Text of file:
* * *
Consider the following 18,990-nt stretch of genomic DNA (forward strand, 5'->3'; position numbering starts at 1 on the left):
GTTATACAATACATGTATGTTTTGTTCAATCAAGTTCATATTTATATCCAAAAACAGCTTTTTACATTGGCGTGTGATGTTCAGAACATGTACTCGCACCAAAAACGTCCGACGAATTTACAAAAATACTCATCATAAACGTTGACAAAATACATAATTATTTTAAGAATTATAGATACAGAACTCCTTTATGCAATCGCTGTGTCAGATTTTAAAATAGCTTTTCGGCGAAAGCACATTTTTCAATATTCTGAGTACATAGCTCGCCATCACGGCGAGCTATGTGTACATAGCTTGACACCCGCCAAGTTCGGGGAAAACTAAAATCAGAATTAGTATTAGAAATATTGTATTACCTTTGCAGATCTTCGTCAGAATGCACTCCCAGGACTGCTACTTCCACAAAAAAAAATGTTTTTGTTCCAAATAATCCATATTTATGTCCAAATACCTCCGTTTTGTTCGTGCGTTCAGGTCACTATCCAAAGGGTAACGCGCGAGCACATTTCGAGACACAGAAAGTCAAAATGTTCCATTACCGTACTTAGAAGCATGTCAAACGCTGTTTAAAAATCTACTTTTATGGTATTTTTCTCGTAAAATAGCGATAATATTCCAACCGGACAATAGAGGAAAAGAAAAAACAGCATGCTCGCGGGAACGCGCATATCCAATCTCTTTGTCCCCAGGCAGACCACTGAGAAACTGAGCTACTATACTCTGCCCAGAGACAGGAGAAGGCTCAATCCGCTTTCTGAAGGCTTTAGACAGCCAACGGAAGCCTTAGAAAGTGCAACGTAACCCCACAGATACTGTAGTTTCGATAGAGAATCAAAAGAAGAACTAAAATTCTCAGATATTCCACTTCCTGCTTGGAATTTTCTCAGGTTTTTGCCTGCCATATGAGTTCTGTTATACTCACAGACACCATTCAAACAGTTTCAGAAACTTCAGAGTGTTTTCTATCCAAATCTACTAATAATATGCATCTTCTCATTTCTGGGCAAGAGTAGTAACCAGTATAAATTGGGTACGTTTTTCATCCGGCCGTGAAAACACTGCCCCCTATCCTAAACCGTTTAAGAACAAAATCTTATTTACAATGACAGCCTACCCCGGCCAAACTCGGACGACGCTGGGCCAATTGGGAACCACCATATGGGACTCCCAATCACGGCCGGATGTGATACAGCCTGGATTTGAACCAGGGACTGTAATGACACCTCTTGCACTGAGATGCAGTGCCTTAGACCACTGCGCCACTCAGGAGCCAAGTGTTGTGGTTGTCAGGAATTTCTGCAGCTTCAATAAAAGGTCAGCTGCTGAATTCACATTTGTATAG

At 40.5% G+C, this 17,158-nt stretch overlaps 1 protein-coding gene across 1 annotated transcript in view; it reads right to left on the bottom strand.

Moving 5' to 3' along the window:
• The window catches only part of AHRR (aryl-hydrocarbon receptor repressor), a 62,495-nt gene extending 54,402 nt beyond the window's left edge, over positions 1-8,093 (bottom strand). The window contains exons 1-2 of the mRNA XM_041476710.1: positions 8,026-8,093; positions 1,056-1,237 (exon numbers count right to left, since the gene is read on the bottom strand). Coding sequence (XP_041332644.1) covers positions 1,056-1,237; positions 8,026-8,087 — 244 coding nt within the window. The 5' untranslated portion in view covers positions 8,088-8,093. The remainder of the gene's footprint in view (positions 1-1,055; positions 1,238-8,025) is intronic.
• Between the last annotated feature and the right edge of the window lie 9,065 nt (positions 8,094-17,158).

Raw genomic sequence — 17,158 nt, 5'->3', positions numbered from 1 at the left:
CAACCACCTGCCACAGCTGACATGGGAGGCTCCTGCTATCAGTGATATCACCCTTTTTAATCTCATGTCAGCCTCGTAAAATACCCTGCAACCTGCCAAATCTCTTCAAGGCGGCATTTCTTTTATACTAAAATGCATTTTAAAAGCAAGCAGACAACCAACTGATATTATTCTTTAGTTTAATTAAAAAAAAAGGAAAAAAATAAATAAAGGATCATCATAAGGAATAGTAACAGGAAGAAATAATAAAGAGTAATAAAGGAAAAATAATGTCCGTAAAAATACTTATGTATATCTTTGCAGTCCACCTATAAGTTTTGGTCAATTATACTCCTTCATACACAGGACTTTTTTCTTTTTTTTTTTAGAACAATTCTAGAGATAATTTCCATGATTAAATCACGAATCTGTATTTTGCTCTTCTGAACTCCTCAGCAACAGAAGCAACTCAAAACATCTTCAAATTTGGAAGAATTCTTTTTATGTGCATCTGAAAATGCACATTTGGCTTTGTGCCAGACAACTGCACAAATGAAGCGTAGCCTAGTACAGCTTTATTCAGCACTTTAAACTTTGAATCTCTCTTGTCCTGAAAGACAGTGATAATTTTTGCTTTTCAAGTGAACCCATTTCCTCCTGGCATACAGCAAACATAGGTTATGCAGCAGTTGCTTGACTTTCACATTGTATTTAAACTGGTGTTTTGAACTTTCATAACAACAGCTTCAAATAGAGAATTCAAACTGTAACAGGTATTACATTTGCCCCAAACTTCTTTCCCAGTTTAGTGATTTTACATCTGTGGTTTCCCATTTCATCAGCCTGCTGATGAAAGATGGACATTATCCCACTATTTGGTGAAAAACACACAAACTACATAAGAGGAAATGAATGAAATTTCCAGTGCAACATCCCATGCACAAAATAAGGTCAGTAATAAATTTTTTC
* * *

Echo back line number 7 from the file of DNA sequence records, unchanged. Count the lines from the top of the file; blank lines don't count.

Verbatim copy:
Raw genomic sequence — 17,158 nt, 5'->3', positions numbered from 1 at the left: